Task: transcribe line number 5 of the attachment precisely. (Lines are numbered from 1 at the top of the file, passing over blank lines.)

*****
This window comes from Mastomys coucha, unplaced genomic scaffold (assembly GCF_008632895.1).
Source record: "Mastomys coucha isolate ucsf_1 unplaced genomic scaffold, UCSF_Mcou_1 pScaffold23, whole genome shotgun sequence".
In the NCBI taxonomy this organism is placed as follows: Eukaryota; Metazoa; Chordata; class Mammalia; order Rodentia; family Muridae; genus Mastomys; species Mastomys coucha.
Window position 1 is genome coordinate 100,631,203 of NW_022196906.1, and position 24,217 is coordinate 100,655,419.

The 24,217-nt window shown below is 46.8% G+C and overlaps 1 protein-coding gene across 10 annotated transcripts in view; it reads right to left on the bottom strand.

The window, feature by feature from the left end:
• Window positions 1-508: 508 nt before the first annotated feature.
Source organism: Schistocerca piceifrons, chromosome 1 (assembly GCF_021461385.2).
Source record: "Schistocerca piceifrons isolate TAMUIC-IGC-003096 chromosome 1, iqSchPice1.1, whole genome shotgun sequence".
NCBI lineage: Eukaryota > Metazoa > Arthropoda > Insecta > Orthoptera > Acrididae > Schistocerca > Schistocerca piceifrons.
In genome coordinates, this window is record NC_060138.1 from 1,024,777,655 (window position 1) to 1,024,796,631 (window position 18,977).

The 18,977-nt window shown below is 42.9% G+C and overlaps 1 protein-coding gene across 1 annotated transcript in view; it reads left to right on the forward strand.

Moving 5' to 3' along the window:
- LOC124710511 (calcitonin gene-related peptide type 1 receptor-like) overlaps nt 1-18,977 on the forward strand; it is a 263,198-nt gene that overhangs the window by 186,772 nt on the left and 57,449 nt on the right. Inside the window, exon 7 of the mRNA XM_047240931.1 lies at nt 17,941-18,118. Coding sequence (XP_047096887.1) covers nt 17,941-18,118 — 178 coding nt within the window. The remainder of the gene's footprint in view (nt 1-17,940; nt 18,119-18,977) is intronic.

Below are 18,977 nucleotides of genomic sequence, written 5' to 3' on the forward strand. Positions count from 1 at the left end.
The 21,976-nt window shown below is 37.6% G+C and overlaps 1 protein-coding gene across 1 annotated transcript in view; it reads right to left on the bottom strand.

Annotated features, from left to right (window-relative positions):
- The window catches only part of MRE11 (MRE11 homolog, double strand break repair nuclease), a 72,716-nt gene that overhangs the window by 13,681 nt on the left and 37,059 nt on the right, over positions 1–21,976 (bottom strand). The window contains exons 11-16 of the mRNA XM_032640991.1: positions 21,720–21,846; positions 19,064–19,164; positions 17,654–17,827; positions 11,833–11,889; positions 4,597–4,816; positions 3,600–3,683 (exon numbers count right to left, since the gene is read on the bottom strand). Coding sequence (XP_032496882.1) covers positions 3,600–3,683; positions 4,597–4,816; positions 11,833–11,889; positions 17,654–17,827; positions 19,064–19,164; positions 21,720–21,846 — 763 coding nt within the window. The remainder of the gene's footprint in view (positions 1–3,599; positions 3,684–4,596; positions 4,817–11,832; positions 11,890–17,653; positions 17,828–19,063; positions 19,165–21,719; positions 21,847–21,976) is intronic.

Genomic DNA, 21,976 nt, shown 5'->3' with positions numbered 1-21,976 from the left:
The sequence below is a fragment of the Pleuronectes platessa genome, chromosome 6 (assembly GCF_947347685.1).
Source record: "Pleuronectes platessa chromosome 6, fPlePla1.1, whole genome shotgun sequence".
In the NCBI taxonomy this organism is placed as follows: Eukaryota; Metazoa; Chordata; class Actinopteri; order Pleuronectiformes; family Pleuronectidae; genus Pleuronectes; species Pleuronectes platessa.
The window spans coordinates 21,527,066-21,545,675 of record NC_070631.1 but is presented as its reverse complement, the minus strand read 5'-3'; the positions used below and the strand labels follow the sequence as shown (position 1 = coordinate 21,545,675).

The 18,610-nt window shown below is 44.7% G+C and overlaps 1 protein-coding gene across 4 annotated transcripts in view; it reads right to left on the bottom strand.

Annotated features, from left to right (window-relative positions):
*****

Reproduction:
The 24,217-nt window shown below is 46.8% G+C and overlaps 1 protein-coding gene across 10 annotated transcripts in view; it reads right to left on the bottom strand.